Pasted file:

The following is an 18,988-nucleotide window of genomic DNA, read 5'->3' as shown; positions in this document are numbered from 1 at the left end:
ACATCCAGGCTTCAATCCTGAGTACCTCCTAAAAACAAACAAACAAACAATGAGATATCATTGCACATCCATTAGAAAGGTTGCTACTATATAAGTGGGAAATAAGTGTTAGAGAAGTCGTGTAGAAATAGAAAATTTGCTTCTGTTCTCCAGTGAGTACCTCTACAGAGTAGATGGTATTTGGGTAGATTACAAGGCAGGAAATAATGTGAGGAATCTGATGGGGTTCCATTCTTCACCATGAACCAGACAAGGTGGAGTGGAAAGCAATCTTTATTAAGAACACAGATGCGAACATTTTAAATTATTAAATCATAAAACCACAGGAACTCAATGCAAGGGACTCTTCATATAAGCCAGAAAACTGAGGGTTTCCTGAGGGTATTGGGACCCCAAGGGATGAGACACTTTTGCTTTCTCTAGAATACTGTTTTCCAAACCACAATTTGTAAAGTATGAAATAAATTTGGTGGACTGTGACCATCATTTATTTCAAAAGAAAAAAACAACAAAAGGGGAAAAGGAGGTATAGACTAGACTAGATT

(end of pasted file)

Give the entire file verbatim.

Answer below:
The following is an 18,988-nucleotide window of genomic DNA, read 5'->3' as shown; positions in this document are numbered from 1 at the left end:
ACATCCAGGCTTCAATCCTGAGTACCTCCTAAAAACAAACAAACAAACAATGAGATATCATTGCACATCCATTAGAAAGGTTGCTACTATATAAGTGGGAAATAAGTGTTAGAGAAGTCGTGTAGAAATAGAAAATTTGCTTCTGTTCTCCAGTGAGTACCTCTACAGAGTAGATGGTATTTGGGTAGATTACAAGGCAGGAAATAATGTGAGGAATCTGATGGGGTTCCATTCTTCACCATGAACCAGACAAGGTGGAGTGGAAAGCAATCTTTATTAAGAACACAGATGCGAACATTTTAAATTATTAAATCATAAAACCACAGGAACTCAATGCAAGGGACTCTTCATATAAGCCAGAAAACTGAGGGTTTCCTGAGGGTATTGGGACCCCAAGGGATGAGACACTTTTGCTTTCTCTAGAATACTGTTTTCCAAACCACAATTTGTAAAGTATGAAATAAATTTGGTGGACTGTGACCATCATTTATTTCAAAAGAAAAAAACAACAAAAGGGGAAAAGGAGGTATAGACTAGACTAGATT